Colorado native, Barry Kooser has been passionate about art his entire life. He gives credit to his family and high school teacher for inspiring him from the start. His journey began when he was an intern for Walt Disney Feature Animation in college while pursuing his Bachelor’s in Illustration. After graduating, Kooser returned to Disney and quickly worked his way up to Background Artist.
Kooser comes from a wealth of experience, working on several animated films such as The Lion King, Pocahontas, Mulan, and others. The veteran artist now teaches Illustration: Landscape Painting and Digital Illustration II at RMCAD. In a recent interview, Kooser talks about what excites him about teaching and what students can expect from taking his class.
Tell us about your time working for Disney…
Every day felt like an extended artist workshop – working and learning from some amazingly talented artists as a team, which is very different for a traditional solo artist creating one image, illustration or painting. But I had the great fortune to work on many animated films: The Lion King, Pocahontas, Mulan, Lilo & Stitch, Princess and the Frog, and the Background Supervisor on Brother Bear. Hard work and long hours were the norms to create these films, but well worth it.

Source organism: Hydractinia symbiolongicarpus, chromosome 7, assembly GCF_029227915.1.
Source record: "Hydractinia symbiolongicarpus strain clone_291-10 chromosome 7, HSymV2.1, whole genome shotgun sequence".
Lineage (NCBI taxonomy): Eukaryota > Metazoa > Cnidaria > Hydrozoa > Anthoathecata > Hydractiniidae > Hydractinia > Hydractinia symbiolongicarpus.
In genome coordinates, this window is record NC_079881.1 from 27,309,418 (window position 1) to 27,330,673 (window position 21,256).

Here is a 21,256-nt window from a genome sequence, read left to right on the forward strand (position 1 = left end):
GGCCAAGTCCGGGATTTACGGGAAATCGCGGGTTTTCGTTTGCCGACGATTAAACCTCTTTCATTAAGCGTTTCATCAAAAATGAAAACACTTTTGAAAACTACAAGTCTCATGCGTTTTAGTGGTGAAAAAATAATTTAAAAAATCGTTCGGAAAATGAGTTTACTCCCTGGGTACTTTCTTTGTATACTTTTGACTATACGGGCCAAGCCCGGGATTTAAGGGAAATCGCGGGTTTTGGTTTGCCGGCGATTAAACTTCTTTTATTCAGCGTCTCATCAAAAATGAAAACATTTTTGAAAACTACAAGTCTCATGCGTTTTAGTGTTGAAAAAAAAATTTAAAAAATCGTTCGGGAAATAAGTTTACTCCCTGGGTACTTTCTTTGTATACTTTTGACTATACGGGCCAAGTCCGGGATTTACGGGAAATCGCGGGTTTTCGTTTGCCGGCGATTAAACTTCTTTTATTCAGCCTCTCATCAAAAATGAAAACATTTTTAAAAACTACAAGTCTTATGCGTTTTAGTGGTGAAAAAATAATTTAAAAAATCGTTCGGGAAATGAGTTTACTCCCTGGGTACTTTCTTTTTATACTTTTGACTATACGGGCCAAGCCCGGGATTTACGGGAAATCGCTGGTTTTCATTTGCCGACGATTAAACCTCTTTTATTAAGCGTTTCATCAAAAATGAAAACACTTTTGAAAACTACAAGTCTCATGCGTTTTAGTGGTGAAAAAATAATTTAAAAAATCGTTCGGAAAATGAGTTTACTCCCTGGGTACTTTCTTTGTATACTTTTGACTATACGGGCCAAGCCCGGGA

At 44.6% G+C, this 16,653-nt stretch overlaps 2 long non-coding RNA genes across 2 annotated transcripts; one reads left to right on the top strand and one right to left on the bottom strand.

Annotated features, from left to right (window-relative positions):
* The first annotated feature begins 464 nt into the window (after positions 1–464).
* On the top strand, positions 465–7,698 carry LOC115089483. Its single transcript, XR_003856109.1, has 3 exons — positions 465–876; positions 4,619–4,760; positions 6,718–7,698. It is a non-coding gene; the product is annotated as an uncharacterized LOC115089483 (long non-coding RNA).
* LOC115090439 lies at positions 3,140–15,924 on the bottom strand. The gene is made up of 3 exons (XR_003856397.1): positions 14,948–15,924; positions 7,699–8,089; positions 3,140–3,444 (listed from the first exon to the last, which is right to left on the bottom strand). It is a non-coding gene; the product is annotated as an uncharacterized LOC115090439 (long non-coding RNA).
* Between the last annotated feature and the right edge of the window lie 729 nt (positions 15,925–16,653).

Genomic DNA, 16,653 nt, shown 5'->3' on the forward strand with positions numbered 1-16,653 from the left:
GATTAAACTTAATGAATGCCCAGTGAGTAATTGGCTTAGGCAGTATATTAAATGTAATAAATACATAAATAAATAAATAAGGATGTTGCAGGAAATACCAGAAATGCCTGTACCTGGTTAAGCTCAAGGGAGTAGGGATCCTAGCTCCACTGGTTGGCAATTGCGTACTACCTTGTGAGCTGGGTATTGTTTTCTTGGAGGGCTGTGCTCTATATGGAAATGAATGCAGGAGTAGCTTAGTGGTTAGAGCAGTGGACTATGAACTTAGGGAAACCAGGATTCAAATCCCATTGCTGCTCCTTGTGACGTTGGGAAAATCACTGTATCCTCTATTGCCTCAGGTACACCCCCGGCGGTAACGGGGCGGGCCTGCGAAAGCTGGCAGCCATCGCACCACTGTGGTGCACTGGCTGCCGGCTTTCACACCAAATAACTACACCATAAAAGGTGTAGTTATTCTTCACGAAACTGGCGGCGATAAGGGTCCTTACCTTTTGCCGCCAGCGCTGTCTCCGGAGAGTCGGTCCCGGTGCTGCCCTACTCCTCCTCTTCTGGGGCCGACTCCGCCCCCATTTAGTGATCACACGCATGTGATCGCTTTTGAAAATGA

What inspired you to pursue Illustration?
Illustration was the perfect avenue to pursue my passions: drawing and painting to serve a narrative or concept. Whether it has been an animated film, book cover or concept art, I help tell a story using my creativity to help engage an audience.
How would you describe your style of work?
I tend to be pretty eclectic in terms of my artistic sensibilities and style: Impressionistic with my figurative and landscape oil painting. Cartoony or graphics with my illustration and concept art. It is different every day by choice. If I were to use a metaphor for my stylistic approaches: “I like a lot of different kinds of pots boiling on the stove.” Variety is the spice of life.
What excites you about working for RMCAD?
At this stage of my life, I love to pass the knowledge on to the next generation and it is very satisfying to me. It did not really click as to why until I heard this quote from the American spiritual author Richard Rohr, “The first half of your life is spent learning and doing, the other half, teaching.”
What advice do you have for aspiring artists?
Be passionate: LOVE what you do.
Be persistent: Dedication. Don’t give up.
Be patient: Becoming proficient as an artist takes time.
Why should students be excited about taking your class?
I am very much a fundamentals guy. They will learn a lot about drawing, composition, design, value, color and how to put it all together to suit their personality or style. One caveat; learning the arts means long hours and hard work. I often remind students that you are learning to become a professional artist. It is one of the greatest jobs in the world! I also hope to add to their experience with bad puns and laughter.
Note: Some of the questions in this interview have been edited for clarity and brevity.